4. Use Progress Mechanics to “light the way” towards learning and mastery
  5. Design for Onboarding, Habit-Building, and Elder Game
  6. As players progress, unlock greater challenges, customization and privileges
  7. Give players real power via stats, voting, earned roles, & crowd-sourcing

http://www.web2expo.com/webexsf2011/public/schedule/detail/19296

Comment by Graham Hill on June 8, 2011 at 19:48
It's but a small step from... Why Persuasive Design Should Be Your Next Skill Set http://j.mp/krzKYE ...to the proper gamification of service. Service designers would be plain STUPID not to use all the tools at their disposal to make service more engaging for customers. And thus more profitable for companies. What do you think?
Comment by Sylvain Cottong on May 31, 2011 at 16:28

I made a basic introductory presentation about gamification in Berlin 2 weeks ago:

http://www.slideshare.net/sylvain/gamification-8024454

Comment by Graham Hill on May 30, 2011 at 14:09

Here's a very simple example of gamification in service design.

The Gamification of Business – Example of Kurasushi in Japan

http://www.ideaeconomy.net/ideas/gamification-business-kurasushi-ja...

How would you have done it better? With or without gamification?

 

Comment by ankush.samant on May 30, 2011 at 10:53

Gamification is to be seen in various forms around us. Another example which jumped to my mind was of a Donation box design.

Objective: To collect funds for an NGO.

A simple collection box is what everyone can think of. But, here in this example the organization used a simple game to make the collections interesting and giving an entertainment source to the users. Some time back I had a blog on this example, sharing it over here:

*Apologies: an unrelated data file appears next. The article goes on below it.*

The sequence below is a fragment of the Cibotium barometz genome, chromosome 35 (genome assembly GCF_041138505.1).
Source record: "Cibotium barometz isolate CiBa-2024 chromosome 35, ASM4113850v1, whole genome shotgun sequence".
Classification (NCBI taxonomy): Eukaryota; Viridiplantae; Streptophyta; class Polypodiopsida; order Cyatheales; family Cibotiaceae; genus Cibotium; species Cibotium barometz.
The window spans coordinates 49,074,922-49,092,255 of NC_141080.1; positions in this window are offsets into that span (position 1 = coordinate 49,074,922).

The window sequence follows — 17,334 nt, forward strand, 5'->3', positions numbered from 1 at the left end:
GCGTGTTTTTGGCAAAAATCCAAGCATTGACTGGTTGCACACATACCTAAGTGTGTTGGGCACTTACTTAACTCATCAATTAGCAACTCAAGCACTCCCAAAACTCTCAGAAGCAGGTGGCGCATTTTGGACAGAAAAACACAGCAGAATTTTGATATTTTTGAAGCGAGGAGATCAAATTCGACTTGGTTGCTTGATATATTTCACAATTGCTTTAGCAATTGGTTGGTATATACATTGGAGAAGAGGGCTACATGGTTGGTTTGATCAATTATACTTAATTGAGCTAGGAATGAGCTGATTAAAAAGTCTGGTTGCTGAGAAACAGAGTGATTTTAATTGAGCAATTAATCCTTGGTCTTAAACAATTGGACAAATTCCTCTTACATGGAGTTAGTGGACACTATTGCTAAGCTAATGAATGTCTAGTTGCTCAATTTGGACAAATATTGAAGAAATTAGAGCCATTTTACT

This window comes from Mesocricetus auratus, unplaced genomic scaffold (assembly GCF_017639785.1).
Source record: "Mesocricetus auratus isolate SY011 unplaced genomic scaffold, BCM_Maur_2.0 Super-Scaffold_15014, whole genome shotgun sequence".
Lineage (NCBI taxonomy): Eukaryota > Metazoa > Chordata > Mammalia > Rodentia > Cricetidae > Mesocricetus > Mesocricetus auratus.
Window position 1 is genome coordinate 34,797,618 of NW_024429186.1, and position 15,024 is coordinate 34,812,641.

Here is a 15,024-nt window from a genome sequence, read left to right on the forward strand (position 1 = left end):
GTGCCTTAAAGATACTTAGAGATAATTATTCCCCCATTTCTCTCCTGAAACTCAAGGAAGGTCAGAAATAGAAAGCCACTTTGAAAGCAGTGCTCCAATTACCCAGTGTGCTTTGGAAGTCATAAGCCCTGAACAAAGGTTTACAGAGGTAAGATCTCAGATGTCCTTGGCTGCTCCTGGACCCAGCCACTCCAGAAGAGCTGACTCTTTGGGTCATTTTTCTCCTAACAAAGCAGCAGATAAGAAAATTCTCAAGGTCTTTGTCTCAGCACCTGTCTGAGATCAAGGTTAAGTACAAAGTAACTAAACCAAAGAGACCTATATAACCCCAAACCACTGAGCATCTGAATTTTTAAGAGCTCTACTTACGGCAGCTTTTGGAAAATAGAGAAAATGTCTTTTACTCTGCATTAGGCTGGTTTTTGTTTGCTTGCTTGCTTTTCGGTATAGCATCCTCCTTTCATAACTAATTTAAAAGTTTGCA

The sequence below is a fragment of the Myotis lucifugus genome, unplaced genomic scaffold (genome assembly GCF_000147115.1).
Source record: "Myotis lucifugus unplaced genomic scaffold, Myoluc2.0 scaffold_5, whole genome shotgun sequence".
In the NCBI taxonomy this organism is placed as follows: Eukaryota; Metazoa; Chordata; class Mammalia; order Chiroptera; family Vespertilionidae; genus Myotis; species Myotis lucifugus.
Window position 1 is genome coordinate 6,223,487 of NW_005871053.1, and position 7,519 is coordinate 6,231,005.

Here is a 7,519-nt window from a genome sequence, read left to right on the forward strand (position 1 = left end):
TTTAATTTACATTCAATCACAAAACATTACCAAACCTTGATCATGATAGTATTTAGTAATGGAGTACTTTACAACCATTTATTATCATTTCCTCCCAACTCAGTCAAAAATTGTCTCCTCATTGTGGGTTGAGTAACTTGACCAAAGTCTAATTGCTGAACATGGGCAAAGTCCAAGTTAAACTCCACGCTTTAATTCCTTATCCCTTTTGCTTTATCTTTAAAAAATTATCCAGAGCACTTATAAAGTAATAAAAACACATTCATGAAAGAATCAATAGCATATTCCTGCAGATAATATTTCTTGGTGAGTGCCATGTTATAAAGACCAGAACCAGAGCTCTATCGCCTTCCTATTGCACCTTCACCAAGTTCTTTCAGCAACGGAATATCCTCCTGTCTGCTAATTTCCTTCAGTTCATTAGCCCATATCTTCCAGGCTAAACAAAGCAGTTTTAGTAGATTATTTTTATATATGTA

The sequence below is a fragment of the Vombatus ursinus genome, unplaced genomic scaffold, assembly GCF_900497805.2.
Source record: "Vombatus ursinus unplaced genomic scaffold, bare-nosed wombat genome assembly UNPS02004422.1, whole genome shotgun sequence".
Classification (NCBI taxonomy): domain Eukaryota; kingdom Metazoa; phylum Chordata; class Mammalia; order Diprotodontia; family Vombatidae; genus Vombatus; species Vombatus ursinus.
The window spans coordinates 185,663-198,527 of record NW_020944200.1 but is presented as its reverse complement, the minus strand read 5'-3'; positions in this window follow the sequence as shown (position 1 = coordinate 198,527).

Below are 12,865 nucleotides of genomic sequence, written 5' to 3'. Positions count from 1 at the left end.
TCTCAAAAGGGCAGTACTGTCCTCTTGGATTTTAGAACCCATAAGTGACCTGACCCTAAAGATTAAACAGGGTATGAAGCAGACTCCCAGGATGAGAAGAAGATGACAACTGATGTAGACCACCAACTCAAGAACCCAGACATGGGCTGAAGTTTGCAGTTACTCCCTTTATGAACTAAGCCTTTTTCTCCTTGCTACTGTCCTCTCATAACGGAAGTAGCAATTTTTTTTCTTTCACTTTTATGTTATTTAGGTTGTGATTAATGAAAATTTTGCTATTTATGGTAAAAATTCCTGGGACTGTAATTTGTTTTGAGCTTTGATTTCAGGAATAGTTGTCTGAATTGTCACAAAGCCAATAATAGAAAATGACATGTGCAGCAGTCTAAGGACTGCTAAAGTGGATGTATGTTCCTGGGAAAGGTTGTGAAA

Donation Box Design

The idea was powerful, since:

  1. It attracts users
  2. It brings immediate value in terms of an experience 

Ankush.

Comment by Graham Hill on May 29, 2011 at 22:10

Gamification - the application of game mechanics and the underlying behavioural economics - is an important new idea in business. Actually it isn't all that new at all. It has been around since Green Shield Stamps in 1958 and its more modern reincarnation, the airline frequent flyer programme. Today, over 40 million people regularly play the American Airlines AAdvantage FFP. game alone. They have been doing it since 1981. Although gamification isn't really all that new, its reincarnation as a tool in daily business is. Companies like IBM have looked long and hard at what gamification can tell them about how leadership will change in the next decade. And LLoyds TSB has used gamification to increase the effectiveness of staff innovation programmes. There is absolutely no reason why gamification can't have a big influence on service design too. 

Is gamification a powerful new tool for service design? Have you seen it used already to improve service design? What do you think?

Graham Hill
Customer-centric Innovator
@grahamhill

 

Further Reading:

If you are unsure about gamification, here are some resources to get you started: 

Bunchball's Gamification Blog

http://gamification.com/

 

Amy Jo Kim on Beyond Gamification: Designing the Player Journey (Slideshare)

http://www.slideshare.net/amyjokim/gamification-101-short-talk

 

Serosity's Prof Byron Reeves on Leadership's Online Labs (HBR)

http://www.gameandplayer.net/media/leadership.pdf

 

Gabe Zichermann's Funware Blog

http://gamification.co/